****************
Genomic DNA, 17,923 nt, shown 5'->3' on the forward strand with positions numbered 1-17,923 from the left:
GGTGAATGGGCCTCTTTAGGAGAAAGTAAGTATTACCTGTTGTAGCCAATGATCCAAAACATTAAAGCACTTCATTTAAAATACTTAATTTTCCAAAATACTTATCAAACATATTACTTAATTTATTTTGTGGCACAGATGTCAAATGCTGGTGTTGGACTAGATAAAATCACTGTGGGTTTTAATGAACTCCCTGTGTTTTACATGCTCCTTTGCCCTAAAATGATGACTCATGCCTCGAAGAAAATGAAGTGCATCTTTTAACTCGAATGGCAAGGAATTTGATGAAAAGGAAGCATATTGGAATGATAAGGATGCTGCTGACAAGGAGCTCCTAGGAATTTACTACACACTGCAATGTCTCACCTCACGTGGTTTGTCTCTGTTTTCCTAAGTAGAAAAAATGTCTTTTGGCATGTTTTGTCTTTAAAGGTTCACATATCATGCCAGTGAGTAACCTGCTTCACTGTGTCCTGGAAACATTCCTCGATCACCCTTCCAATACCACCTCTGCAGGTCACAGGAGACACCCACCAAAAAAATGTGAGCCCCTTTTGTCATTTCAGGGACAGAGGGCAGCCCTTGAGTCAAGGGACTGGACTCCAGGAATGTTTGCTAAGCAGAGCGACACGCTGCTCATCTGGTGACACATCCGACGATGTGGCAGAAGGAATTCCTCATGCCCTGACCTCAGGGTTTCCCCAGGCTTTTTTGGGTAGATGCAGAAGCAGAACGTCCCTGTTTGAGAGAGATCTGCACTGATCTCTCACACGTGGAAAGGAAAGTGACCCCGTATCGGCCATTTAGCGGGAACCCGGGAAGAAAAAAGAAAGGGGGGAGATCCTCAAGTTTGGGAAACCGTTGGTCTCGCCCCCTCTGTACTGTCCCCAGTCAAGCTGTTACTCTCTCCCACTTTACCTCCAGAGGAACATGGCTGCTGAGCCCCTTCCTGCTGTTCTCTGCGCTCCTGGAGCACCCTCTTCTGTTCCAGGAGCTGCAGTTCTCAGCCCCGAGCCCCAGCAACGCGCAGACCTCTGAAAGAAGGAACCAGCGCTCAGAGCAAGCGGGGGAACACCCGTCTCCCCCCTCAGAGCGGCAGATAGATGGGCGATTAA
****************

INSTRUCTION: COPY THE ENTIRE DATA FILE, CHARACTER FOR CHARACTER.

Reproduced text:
Genomic DNA, 17,923 nt, shown 5'->3' on the forward strand with positions numbered 1-17,923 from the left:
GGTGAATGGGCCTCTTTAGGAGAAAGTAAGTATTACCTGTTGTAGCCAATGATCCAAAACATTAAAGCACTTCATTTAAAATACTTAATTTTCCAAAATACTTATCAAACATATTACTTAATTTATTTTGTGGCACAGATGTCAAATGCTGGTGTTGGACTAGATAAAATCACTGTGGGTTTTAATGAACTCCCTGTGTTTTACATGCTCCTTTGCCCTAAAATGATGACTCATGCCTCGAAGAAAATGAAGTGCATCTTTTAACTCGAATGGCAAGGAATTTGATGAAAAGGAAGCATATTGGAATGATAAGGATGCTGCTGACAAGGAGCTCCTAGGAATTTACTACACACTGCAATGTCTCACCTCACGTGGTTTGTCTCTGTTTTCCTAAGTAGAAAAAATGTCTTTTGGCATGTTTTGTCTTTAAAGGTTCACATATCATGCCAGTGAGTAACCTGCTTCACTGTGTCCTGGAAACATTCCTCGATCACCCTTCCAATACCACCTCTGCAGGTCACAGGAGACACCCACCAAAAAAATGTGAGCCCCTTTTGTCATTTCAGGGACAGAGGGCAGCCCTTGAGTCAAGGGACTGGACTCCAGGAATGTTTGCTAAGCAGAGCGACACGCTGCTCATCTGGTGACACATCCGACGATGTGGCAGAAGGAATTCCTCATGCCCTGACCTCAGGGTTTCCCCAGGCTTTTTTGGGTAGATGCAGAAGCAGAACGTCCCTGTTTGAGAGAGATCTGCACTGATCTCTCACACGTGGAAAGGAAAGTGACCCCGTATCGGCCATTTAGCGGGAACCCGGGAAGAAAAAAGAAAGGGGGGAGATCCTCAAGTTTGGGAAACCGTTGGTCTCGCCCCCTCTGTACTGTCCCCAGTCAAGCTGTTACTCTCTCCCACTTTACCTCCAGAGGAACATGGCTGCTGAGCCCCTTCCTGCTGTTCTCTGCGCTCCTGGAGCACCCTCTTCTGTTCCAGGAGCTGCAGTTCTCAGCCCCGAGCCCCAGCAACGCGCAGACCTCTGAAAGAAGGAACCAGCGCTCAGAGCAAGCGGGGGAACACCCGTCTCCCCCCTCAGAGCGGCAGATAGATGGGCGATTAA